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Myeloma Round Table: Essential Information for Newly Diagnosed Patients — Chicago, April 30, 2022 (Part 1)
Posted: Aug 10, 2022
Myeloma Round Table: Essential Information for Newly Diagnosed Patients — Chicago, April 30, 2022 (Part 1) image

“I’ve just been diagnosed with myeloma.  Now what?”  That was probably the second thought in your head the first time you heard the word “myeloma.”  The first was, “What is myeloma?”  Sorting out information when you’ve been told you have myeloma is not the first thing on your mind.  We try to make it easier for you in this program.

In this program, the morning session will focus on introductory myeloma with Dr. Morie Gertz’s seminal talk on myeloma, “Weeds in the Garden.”  This is THE talk every newly diagnosed patient, caregiver, family, or friend must hear to understand what this disease is.  And for patients who have been around the block, this primer always helps to put things in context.

Drs. Pritesh Patel and Patrick Hagen discuss other issues important to patients with precursor conditions, are newly diagnosed, or in their initial treatment.  Drs. Benjamin Derman, the University of Chicago, and Agne Paner, Rush University Medical College, were unable to join us live but provided videos to give you a glimpse into their work in  Part 1 of the Chicago Myeloma Round Table held in Schaumburg, IL on April 30, 2022.

Morie Gertz, MD, MACP, Mayo Clinic, Rochester, MN: Weeds in the Garden

(Please excuse the bad camera work at beginning of video, it gets better.  Not a cameraman we’ll be using again!)

  • Think of controlling your myeloma as if it were controlling the weeds in your garden
  • The garden in this case is are the plasma cells inside your bone marrow that create blood cells and ensure circulation, it has different components:
    • 60% cells that fight infections: white blood cells
    • 20% carry hemoglobin, oxigen to tissues: red blood cells
    • 10% blood clotting cells.
    • 10% extra cells irrelevant to this matter
  • 1% of these cells are plasma cells
    • When the garden has more than 10%, it becomes multiple myeloma
  • Plasma cells (weeds) produce antibody proteins, are genetically abnormal, they have aberrations that grow in bones and make them brittle and weaker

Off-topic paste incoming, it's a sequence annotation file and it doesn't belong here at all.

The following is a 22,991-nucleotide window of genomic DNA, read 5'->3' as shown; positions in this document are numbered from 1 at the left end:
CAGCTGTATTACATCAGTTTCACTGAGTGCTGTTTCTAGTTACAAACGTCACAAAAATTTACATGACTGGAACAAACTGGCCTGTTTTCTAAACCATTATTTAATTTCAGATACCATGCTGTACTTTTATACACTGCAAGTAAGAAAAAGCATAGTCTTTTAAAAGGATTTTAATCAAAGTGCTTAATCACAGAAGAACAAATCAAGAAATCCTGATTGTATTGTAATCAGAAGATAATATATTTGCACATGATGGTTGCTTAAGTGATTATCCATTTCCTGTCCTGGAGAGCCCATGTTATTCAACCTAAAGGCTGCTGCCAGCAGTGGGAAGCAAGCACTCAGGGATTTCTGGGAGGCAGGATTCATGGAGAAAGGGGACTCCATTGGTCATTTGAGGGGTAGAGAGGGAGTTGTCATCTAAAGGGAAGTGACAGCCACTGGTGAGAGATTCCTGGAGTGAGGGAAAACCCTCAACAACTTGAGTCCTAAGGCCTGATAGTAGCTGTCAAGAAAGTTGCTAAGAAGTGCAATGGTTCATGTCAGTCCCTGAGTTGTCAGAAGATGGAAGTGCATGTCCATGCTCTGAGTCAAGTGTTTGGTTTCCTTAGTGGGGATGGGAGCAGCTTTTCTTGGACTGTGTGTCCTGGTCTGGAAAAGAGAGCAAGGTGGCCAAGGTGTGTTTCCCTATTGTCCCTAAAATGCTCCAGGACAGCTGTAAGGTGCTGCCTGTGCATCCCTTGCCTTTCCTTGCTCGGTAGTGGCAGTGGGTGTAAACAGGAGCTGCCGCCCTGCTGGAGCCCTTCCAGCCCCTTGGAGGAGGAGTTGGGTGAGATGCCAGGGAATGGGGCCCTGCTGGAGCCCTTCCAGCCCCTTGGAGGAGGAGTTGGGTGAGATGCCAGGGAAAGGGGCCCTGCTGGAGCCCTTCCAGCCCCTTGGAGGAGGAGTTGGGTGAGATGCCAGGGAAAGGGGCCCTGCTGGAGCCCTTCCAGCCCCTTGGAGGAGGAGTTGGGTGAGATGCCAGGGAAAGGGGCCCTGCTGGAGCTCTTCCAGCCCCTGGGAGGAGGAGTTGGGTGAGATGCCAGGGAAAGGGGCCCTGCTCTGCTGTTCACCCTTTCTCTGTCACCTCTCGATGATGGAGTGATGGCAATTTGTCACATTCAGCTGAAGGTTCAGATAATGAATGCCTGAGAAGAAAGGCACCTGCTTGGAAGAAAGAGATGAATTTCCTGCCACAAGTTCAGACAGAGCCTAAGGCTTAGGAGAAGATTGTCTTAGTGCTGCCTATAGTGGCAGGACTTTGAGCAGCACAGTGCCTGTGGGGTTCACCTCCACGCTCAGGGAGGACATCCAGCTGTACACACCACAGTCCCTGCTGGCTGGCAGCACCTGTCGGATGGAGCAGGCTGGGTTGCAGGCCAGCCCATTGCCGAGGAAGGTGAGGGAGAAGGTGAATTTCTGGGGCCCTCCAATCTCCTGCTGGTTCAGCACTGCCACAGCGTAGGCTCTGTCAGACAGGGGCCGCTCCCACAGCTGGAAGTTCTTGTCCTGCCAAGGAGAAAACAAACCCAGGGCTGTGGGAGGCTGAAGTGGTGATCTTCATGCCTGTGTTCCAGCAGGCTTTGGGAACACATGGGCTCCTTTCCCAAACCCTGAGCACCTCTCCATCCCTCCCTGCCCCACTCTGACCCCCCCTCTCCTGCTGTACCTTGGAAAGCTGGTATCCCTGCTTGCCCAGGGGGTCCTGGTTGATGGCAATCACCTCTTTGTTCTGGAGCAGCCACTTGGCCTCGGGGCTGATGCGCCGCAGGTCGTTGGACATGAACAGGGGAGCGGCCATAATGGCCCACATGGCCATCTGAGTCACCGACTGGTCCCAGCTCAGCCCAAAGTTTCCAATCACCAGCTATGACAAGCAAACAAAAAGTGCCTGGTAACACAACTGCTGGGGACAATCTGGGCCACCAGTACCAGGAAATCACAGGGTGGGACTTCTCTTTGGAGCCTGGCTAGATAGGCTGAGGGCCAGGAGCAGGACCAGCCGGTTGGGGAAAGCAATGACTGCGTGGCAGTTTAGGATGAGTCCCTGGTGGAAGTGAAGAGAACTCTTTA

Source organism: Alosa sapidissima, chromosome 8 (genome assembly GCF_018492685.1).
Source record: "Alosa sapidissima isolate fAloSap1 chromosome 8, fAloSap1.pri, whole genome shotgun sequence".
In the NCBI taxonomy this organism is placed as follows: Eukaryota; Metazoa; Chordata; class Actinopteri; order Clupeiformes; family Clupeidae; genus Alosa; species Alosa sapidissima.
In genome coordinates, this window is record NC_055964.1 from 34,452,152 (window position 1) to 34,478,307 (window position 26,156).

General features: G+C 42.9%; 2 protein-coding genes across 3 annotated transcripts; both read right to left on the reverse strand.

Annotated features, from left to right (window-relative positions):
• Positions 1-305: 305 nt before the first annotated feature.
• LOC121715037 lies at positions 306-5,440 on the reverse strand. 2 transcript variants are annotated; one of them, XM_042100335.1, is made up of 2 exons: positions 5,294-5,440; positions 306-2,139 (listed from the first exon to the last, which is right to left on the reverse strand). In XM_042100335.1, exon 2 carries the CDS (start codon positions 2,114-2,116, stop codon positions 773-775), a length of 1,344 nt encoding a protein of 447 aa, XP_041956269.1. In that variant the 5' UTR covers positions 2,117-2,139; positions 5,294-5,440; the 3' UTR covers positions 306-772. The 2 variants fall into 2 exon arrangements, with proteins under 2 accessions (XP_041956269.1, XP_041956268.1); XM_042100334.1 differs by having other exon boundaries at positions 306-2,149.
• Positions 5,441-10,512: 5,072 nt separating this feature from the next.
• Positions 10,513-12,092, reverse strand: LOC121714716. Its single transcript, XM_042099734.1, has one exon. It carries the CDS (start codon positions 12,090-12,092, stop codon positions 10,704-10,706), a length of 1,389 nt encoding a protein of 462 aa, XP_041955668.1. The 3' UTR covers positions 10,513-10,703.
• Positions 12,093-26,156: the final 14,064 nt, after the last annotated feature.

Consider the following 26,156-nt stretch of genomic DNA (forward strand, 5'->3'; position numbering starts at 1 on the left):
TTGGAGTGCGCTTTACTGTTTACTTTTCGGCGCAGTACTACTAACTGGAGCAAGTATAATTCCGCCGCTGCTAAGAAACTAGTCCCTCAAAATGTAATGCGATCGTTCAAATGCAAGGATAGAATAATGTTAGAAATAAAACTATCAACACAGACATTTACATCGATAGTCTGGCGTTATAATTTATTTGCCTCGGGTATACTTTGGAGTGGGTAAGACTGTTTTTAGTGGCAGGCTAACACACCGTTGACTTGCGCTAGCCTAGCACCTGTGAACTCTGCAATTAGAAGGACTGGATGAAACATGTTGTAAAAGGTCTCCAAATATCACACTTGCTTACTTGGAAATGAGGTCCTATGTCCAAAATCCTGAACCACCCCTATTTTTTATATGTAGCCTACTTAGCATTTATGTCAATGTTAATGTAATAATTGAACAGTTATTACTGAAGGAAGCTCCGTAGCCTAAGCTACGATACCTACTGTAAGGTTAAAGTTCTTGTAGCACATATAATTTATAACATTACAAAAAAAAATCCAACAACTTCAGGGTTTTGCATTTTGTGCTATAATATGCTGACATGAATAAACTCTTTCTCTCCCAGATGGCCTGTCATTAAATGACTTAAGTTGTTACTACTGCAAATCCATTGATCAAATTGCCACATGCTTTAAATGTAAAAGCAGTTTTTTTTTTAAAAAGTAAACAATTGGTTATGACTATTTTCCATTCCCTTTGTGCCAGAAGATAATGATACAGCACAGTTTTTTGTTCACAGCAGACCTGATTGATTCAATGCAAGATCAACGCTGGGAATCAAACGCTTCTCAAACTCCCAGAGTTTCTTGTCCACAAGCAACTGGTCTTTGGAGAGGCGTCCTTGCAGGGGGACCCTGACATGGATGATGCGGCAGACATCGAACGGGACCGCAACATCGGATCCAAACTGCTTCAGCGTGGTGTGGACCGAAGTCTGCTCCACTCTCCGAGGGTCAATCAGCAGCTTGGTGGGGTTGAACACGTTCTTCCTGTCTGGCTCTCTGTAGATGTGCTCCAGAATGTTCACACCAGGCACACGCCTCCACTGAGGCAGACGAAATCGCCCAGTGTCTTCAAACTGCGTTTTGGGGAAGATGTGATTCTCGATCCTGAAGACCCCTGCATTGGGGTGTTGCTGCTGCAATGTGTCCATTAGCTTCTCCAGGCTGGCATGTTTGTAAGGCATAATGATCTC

• Chemotherapy treatments kill “weeds”
  • Most accurate way to assess the number of “weeds” is bone marrow biopsy to determine antibodies they produce: IgG, IgA, IgM, kappa or lambda
    • Light chains (kappa or lambda) are more sensitive than heavy chains (IgG, IgA, IgM, etc)
  • We sometimes need to collect seeds from your garden before we poison it with treatment
    • Stem cells (“seeds”) can be frozen for up to 20 years and put back into garden-. stem cell transplant.
  • Myeloma protein can accumulate in the kidneys and cause damage

Pritesh Patel, MD, University of Illinois at Chicago,  Chicago, IL: Essential Concepts for Patients

  • What do patients need to know?
  • Lab tests
    • SPEP (electrophoresis)
    • UPEP (urine electrophoresis)
    • metabolic panel
    • complete blood count
    • serum kappa and lambda light chains
    • immunifoxation electrophoresis, LDH, beta2microblobulin
  • Bone marrow biopsy
    • FISH tests to determine cytogenetics
  • Imaging
    • skeletal survey, MRI, PET, CT
  • Essential questions:
    • Are there symptoms?
    • How much myeloma is there?
    • What is my prognosis?
    • Which drug & doses can I receive?
  • Regarding prognosis: staging by the revised International Staging System
    • Albumin, LDH and serum beta2microglobulin essential information
  • M-protein can be measured by the blood test SPEP: protein electrophoresis
  • How do we make treatment decisions?
    • “There are a LOT of drugs, we have many classes available.”
    • individualized treatment can always be achieved
  • The following objectives are taken into account:
    • Reduce disease burden
    • Individual patient and tumor factors are taken into consideration
    • Not everyone gets the same doses